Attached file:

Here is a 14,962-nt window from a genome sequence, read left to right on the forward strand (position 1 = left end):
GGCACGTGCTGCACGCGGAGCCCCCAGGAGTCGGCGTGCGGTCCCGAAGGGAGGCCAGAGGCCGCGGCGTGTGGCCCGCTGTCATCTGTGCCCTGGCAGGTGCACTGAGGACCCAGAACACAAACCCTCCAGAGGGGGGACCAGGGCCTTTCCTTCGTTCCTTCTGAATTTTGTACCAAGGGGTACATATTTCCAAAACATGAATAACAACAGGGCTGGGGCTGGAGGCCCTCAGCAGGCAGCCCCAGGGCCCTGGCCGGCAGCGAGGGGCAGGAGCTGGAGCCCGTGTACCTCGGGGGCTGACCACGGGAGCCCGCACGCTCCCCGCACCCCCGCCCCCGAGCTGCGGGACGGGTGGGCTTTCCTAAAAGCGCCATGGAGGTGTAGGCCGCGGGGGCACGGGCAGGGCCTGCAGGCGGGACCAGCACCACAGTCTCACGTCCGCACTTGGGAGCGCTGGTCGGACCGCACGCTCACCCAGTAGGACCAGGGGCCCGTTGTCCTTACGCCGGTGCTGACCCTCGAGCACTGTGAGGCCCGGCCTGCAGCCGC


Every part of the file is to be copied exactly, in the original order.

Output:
Here is a 14,962-nt window from a genome sequence, read left to right on the forward strand (position 1 = left end):
GGCACGTGCTGCACGCGGAGCCCCCAGGAGTCGGCGTGCGGTCCCGAAGGGAGGCCAGAGGCCGCGGCGTGTGGCCCGCTGTCATCTGTGCCCTGGCAGGTGCACTGAGGACCCAGAACACAAACCCTCCAGAGGGGGGACCAGGGCCTTTCCTTCGTTCCTTCTGAATTTTGTACCAAGGGGTACATATTTCCAAAACATGAATAACAACAGGGCTGGGGCTGGAGGCCCTCAGCAGGCAGCCCCAGGGCCCTGGCCGGCAGCGAGGGGCAGGAGCTGGAGCCCGTGTACCTCGGGGGCTGACCACGGGAGCCCGCACGCTCCCCGCACCCCCGCCCCCGAGCTGCGGGACGGGTGGGCTTTCCTAAAAGCGCCATGGAGGTGTAGGCCGCGGGGGCACGGGCAGGGCCTGCAGGCGGGACCAGCACCACAGTCTCACGTCCGCACTTGGGAGCGCTGGTCGGACCGCACGCTCACCCAGTAGGACCAGGGGCCCGTTGTCCTTACGCCGGTGCTGACCCTCGAGCACTGTGAGGCCCGGCCTGCAGCCGC